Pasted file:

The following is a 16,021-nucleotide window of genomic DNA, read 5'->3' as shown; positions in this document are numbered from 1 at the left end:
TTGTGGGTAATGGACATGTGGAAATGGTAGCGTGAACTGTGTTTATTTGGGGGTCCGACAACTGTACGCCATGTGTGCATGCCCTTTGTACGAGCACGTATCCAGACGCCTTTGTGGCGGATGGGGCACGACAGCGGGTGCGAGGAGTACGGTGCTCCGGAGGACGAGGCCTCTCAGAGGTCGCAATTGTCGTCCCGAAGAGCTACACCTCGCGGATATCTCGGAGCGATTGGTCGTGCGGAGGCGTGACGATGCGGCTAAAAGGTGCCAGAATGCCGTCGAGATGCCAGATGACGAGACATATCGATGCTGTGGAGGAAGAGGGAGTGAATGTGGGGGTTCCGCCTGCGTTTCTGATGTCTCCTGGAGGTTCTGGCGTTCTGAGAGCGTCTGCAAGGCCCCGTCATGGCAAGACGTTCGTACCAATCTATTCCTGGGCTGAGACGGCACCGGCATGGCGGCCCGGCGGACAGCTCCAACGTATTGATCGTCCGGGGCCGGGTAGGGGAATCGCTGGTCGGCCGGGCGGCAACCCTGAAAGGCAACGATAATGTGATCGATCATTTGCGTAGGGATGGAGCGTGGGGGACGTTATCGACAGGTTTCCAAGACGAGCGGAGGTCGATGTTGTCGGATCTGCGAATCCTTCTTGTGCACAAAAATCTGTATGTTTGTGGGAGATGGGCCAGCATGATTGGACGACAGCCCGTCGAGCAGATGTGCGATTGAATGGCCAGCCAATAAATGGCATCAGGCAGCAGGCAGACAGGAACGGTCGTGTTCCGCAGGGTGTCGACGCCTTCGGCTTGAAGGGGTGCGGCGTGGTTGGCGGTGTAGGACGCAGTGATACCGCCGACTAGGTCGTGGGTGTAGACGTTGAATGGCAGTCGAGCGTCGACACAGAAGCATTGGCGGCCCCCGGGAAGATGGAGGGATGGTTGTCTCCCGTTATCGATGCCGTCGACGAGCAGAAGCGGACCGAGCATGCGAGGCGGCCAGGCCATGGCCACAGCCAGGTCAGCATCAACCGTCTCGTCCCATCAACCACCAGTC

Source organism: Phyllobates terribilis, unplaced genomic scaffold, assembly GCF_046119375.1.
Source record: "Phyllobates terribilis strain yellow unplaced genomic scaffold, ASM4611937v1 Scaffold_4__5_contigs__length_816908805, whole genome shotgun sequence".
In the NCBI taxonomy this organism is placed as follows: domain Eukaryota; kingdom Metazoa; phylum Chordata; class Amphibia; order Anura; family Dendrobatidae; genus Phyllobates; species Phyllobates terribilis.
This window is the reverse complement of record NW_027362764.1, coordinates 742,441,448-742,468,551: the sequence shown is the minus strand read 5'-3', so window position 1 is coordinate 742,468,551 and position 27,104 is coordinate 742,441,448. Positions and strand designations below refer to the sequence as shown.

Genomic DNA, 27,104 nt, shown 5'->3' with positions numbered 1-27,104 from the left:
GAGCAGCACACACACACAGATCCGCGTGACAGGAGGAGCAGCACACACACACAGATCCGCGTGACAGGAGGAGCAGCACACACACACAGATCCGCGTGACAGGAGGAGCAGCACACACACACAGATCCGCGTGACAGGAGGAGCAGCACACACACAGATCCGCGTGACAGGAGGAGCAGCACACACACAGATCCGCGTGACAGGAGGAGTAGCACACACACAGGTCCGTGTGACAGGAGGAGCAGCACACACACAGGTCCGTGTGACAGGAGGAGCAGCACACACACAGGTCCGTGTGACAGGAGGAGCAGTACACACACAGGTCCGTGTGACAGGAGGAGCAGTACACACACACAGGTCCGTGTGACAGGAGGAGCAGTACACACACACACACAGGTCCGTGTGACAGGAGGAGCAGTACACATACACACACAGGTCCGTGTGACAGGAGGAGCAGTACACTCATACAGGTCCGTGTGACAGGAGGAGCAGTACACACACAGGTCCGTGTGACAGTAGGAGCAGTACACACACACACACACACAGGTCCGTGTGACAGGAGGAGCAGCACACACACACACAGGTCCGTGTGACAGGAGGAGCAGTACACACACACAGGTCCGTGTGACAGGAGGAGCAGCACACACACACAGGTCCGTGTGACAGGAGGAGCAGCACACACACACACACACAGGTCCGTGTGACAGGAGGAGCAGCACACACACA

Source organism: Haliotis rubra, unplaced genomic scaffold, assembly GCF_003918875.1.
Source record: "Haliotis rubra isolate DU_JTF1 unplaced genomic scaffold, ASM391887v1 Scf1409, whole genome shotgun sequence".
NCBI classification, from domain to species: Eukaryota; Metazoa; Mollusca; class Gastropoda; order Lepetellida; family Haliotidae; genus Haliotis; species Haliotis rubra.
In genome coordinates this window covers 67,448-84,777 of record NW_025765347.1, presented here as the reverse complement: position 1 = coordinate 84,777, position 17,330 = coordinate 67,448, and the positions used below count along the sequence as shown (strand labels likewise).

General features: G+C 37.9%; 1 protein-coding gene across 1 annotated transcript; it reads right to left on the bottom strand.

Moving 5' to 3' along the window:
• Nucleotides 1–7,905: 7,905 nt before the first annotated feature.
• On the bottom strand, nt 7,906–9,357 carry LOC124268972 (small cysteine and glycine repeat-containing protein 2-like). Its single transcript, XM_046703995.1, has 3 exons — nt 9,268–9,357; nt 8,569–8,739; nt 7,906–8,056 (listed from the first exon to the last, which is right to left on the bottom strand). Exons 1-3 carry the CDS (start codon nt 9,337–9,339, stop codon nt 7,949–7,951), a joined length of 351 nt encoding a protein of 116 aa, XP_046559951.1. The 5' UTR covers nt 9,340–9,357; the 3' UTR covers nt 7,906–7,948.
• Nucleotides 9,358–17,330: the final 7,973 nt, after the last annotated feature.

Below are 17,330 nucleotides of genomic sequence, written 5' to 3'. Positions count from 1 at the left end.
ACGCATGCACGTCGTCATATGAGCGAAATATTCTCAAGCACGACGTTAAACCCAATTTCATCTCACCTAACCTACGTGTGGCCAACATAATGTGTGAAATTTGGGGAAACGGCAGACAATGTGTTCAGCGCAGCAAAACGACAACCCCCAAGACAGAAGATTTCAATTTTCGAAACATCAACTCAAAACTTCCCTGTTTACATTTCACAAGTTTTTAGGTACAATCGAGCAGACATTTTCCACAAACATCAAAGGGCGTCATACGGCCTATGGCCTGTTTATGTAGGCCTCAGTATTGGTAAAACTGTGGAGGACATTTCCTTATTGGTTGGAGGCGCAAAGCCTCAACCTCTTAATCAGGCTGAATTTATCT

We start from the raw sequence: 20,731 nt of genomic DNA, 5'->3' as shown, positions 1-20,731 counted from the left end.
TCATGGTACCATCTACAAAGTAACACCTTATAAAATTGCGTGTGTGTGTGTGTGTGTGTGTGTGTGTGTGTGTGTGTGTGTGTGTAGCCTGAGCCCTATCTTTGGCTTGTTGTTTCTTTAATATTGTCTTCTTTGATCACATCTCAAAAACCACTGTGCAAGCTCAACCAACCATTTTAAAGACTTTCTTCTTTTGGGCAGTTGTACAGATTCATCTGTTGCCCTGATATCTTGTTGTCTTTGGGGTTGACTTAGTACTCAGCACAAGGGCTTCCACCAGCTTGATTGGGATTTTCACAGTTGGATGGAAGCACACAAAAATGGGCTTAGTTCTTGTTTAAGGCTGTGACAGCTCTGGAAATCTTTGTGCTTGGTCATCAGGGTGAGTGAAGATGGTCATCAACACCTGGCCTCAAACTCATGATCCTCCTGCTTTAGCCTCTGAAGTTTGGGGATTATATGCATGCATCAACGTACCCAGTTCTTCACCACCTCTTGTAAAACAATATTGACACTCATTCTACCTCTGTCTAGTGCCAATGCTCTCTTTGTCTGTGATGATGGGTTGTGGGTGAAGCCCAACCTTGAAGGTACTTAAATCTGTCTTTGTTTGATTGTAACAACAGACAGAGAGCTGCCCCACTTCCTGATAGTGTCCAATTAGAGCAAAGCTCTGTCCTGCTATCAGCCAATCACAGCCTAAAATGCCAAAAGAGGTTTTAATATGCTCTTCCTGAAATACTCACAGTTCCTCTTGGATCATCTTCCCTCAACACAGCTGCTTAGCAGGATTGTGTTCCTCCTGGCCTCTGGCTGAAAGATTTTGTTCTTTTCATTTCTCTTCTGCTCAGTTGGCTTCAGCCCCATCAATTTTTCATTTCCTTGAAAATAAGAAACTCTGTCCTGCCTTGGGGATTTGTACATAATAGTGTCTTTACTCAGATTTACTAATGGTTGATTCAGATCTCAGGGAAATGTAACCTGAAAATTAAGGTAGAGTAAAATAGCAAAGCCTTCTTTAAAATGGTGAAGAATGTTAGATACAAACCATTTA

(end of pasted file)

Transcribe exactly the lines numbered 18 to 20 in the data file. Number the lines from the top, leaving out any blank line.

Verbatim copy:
Below are 17,330 nucleotides of genomic sequence, written 5' to 3'. Positions count from 1 at the left end.
ACGCATGCACGTCGTCATATGAGCGAAATATTCTCAAGCACGACGTTAAACCCAATTTCATCTCACCTAACCTACGTGTGGCCAACATAATGTGTGAAATTTGGGGAAACGGCAGACAATGTGTTCAGCGCAGCAAAACGACAACCCCCAAGACAGAAGATTTCAATTTTCGAAACATCAACTCAAAACTTCCCTGTTTACATTTCACAAGTTTTTAGGTACAATCGAGCAGACATTTTCCACAAACATCAAAGGGCGTCATACGGCCTATGGCCTGTTTATGTAGGCCTCAGTATTGGTAAAACTGTGGAGGACATTTCCTTATTGGTTGGAGGCGCAAAGCCTCAACCTCTTAATCAGGCTGAATTTATCT

We start from the raw sequence: 20,731 nt of genomic DNA, 5'->3' as shown, positions 1-20,731 counted from the left end.